How are Exceptions Handled in Selenium ?



What is an Error? 
Error is a bug in application the we may not want to catch .

What is an Exception?
An Exception is an event, which occurs during the execution of a program, and disrupts the normal flow of the program.

Difference between Error and Exception
An Error “indicates serious problems that a reasonable application should not try to catch.”
An Exception “indicates conditions that a reasonable application might want to catch.

Exceptions in Selenium
1) NoSuchElementException : Is thrown when "FindBy" method is not able to find the element.
2) StaleElementReferenceException : This tells that the element is no longer appears on the DOM page.
3) TimeoutException: This tells that the execution is failed because the command did not complete in enough time.
4) ElementNotVisibleException: Is thrown to indicate that although an element is present on the DOM, but it is not visible, and so is not able to be interacted with . 
5) ElementNotSelectable Exception:  Is thrown to indicate that the element is not Selectable, the possible causes for this might be that it is disabled .

Exception Handling in Selenium
What we might want to do when an exception occurs? 
1) We might want to just eat up the exception and let the test to carry on with rest of the execution.
2) Or we might want to print some custom message in the logs, so that it can be understood by the whole team.
3) Or we might want to perform some series of steps .




How to Handle Exception
A try/catch block is placed around the code that might generate an exception. Code within a try/catch block is referred to as protected code,

try { 
             // Some code
 }catch(Exception e){ 
           // Code for Handling the exception 
 }


Multiple Catch blocks: A try block can be followed by multiple catch blocks. Like I said earlier, that there are multiple exceptions and you can expect more than one type of exception on a single code block and if you like to handle each type of exception separately with a separate block of code.

try { 
             // Some code
 }catch(Exception1 e1){ 
           // Code for Handling the exception 1
}catch(Exception2 e2){ 
           // Code for Handling the exception 2
}

Note: If the exception does not match with any exception type mentioned in the catch blocks, then it falls through all catches, and exception is thrown, execution stops. That is why it is advisable to include default exception block (“finally”) as well in the end, so that in the worst scenario if no catch block is able to catch the exception , it can be handled by the default exception.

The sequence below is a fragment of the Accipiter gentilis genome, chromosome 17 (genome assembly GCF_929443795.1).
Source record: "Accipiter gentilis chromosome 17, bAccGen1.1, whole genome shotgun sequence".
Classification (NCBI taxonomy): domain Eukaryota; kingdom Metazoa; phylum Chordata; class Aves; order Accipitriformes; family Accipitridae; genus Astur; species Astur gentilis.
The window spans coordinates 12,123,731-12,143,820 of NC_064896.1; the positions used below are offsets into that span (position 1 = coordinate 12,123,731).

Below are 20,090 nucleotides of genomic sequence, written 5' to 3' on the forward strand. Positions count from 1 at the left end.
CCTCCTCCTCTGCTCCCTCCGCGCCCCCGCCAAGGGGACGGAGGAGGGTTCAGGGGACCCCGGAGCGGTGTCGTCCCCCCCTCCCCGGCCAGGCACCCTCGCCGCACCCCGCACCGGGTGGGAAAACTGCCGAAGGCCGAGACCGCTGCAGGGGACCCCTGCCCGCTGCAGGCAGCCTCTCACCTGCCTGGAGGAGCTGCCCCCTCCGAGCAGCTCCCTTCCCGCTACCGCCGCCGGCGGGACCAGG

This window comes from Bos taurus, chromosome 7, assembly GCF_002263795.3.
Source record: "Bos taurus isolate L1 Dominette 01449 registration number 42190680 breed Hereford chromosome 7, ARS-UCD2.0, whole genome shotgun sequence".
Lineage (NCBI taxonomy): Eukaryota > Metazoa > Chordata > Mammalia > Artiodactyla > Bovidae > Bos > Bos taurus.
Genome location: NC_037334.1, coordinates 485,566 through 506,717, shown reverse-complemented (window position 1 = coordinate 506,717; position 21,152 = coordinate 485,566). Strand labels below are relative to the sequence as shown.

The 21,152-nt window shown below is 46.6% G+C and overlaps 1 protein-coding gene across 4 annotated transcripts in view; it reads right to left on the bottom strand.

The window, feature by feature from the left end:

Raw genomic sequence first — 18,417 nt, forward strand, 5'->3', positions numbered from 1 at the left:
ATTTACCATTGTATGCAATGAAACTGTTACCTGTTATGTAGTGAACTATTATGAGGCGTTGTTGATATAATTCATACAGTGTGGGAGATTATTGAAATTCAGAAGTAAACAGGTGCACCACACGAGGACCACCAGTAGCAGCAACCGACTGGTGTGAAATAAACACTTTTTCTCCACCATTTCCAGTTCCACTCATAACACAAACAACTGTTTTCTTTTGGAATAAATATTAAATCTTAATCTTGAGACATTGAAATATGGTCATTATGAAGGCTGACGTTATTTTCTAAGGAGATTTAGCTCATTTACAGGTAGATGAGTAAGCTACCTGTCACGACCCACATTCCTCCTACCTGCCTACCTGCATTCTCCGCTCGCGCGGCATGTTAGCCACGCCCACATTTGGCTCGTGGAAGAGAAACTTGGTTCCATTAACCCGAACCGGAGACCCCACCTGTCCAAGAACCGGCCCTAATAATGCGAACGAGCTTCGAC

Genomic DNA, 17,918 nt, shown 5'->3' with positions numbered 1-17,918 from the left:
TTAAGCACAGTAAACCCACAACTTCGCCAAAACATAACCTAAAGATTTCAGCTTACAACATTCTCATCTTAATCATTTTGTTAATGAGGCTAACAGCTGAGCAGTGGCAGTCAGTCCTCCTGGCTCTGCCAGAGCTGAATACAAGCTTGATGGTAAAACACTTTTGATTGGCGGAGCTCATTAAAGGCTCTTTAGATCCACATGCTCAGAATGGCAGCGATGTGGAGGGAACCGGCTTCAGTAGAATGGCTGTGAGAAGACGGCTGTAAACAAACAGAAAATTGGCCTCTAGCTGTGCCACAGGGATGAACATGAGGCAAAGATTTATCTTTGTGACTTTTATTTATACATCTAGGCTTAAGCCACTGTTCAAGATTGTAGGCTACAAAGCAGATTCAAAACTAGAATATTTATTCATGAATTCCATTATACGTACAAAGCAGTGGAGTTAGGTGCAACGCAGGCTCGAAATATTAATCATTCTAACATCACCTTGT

In some cases when we don't want the program to execute further if it encounters certain Exception, then we can use Throw .

Throws: When we are throwing any exception in a method , then we need to use throws keyword in method signature to let caller program know the exceptions that might be thrown by the method.
"Throwskeyword gives a method flexibility, of throwing an Exception rather than handling it.


Throw: "Throw" keyword is used to actually throw the exception at the run time .
Difference between Throws and Throw 
1) You can declare multiple exception thrown by method in throws keyword by separating them in common e.g. throws IO Exception, ArrayIndexBoundException etc, while you can throw only one instance of exception using throw keyword e.g. throw new IO Exception("not able to open connection").
2). While "Throws" can be used only  in method signature , whereas there are numerous places where we can use "Throw" :
       a)  anywhere  inside method or static initializer block 
static{
        try {
            throw new Exception("Can Not initialize");
        } catch (Exception ex) {
            Logger.getLogger(ExceptionTest.class.getName()).log(Level.SEVERE, null, ex);
        }
    }

       b) "
Throwcan also be used instead of "returnin a method.
public void shutdown() throws IOException{
        throw new IOException("Unable to shutdown");
 }

 private static boolean shutdown() {
        throw new UnsupportedOperationException("Not yet implemented");
    }

Note that in the method shutdown() above, a boolean should be returned. But because we have "
throw" in place of return , compiler understands that this method will always throw exception .
         c) "Throw" keyword can also be used instead of "break" keyword, to break out of a switch statement .

int number = 4;
switch(number){
            case 1:
                throw new RuntimeException("Exception number 1");
            case 2:
                throw new RuntimeException("Exception number 2");
        }

Finally
The "finally" keyword is used to create a block of code that follows a try block. A finally block of code always executes, whether or not an exception has occurred. Also it is useful in a case where exception is not caught by any of the "catch" blocks
try 
            { 
               //Protected code

            }catch(ExceptionType1 e1) 
            { 
               //Catch block 
            }catch(ExceptionType2 e2) 
            { 
               //Catch block 
            }catch(ExceptionType3 e3) 
            { 
               //Catch block 

            }finally 
            { 
               //The finally block always executes.

            }

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